Safety review rules out Skellig Michael fencing
A safety review of Skellig Michael has rejected calls for a fence to be erected along the cliff path in the wake of the deaths of two tourists who fell from the rock.
Visitors to the monastic settlement on the Co Kerry island will in future be better warned about safety dangers but they will not be protected by a new system of fencing.
A review of safety for the Office of Public Works (OPW) has found that a lack of awareness about the site is in itself a "serious hazard" to visitors.
The monastery, a UNESCO world heritage site, is perched on a rock 218 metres (714ft) above sea level.
The safety review found that access to Skellig Michael was "a mountaineering activity", akin to a specific category known as "scrambling" in which the hands are used to provide balance.
One of the deaths last year occurred when there was no official OPW presence on the island and the site had not yet officially opened for the season, the report said.
The report made 31 recommendations. Despite the recent tragic deaths, the report found that the OPW management of the complex wilderness and monastic site was good.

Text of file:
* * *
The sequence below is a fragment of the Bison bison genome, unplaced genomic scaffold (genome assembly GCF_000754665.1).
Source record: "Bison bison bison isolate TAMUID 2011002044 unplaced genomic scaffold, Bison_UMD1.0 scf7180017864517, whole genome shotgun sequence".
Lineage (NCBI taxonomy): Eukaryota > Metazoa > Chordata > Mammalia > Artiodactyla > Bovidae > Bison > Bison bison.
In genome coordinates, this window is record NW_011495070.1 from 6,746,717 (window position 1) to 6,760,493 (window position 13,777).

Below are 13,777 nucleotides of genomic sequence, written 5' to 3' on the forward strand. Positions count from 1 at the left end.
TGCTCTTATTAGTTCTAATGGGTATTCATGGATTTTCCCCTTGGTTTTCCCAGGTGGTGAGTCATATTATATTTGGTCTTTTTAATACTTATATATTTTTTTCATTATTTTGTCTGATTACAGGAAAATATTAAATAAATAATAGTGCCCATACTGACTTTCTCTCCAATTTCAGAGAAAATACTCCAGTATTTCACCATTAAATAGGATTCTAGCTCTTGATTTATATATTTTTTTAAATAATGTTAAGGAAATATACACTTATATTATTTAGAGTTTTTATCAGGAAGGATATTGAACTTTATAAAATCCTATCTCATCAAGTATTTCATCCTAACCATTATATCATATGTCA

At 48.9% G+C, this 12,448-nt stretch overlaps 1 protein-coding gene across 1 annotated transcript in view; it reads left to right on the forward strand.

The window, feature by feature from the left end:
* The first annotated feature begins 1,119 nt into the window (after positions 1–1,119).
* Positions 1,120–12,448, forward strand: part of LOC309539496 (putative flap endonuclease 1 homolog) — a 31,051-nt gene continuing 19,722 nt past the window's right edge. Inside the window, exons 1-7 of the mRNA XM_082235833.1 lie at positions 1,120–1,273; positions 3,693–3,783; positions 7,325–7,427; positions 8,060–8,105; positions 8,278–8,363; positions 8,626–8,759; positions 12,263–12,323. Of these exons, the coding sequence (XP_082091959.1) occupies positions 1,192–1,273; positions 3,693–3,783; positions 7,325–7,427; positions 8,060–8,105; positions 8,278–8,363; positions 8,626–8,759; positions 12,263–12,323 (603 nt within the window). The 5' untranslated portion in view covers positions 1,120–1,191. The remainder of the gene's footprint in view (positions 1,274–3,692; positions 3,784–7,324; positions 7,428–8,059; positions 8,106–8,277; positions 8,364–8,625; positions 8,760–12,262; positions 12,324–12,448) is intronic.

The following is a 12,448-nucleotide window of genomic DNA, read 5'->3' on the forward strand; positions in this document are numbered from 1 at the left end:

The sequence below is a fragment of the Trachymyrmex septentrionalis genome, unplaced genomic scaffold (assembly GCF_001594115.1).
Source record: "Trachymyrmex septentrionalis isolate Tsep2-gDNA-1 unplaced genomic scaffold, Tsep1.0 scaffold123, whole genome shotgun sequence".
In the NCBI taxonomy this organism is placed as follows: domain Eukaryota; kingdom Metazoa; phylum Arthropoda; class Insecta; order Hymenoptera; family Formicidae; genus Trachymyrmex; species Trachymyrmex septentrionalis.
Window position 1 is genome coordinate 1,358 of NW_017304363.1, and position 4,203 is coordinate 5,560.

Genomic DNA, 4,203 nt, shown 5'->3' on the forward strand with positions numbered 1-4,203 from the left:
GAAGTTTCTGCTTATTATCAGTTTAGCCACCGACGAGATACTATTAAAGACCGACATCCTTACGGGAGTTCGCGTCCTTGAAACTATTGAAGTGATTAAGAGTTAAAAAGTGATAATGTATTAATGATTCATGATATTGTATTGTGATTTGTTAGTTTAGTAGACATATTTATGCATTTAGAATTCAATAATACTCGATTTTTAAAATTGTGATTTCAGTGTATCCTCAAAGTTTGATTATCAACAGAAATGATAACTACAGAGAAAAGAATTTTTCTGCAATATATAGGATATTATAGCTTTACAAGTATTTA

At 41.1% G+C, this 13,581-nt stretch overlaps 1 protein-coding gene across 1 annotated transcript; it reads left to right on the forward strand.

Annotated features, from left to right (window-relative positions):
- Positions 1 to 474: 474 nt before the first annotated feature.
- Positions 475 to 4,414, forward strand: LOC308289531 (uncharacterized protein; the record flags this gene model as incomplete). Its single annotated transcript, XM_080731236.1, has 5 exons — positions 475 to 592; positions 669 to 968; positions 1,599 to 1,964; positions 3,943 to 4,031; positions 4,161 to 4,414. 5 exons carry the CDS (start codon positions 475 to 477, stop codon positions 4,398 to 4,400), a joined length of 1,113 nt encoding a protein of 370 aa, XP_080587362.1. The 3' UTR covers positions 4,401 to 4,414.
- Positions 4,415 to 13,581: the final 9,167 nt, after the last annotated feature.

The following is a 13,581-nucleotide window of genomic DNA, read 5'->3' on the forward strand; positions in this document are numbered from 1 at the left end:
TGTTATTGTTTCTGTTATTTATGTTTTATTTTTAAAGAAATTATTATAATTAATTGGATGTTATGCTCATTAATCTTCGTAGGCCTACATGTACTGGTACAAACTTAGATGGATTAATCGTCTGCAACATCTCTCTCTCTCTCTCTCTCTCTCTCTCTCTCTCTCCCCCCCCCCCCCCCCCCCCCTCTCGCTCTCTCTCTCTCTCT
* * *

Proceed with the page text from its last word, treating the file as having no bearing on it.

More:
Some of the recommendations have already been implemented, managers of the site said yesterday.
There are several locations along the climb that present a high risk of a fall, the report has found. However, it says no fencing should be erected, a contentious issue from the point of view of conservation.
It also recommends there be a single departure point for the Skellig boats so that there is a central point to warn visitors before the sea journey.
The slope to the sixth century hermitage, which is partly lined with steps, is steeper than much higher mountains, the terrain more rugged and the surface less forgiving.
The review and its recommendations has been accepted by the minister with responsibility for the OPW, Dr Martin Mansergh, a spokesman said.
About 10,000 people visit the Skellig annually and over the past 40 years there have been about 400,000 visits to the island which is described on the world heritage list as "a unique example which illustrates, as no other site can, the extremes of Christian monasticism".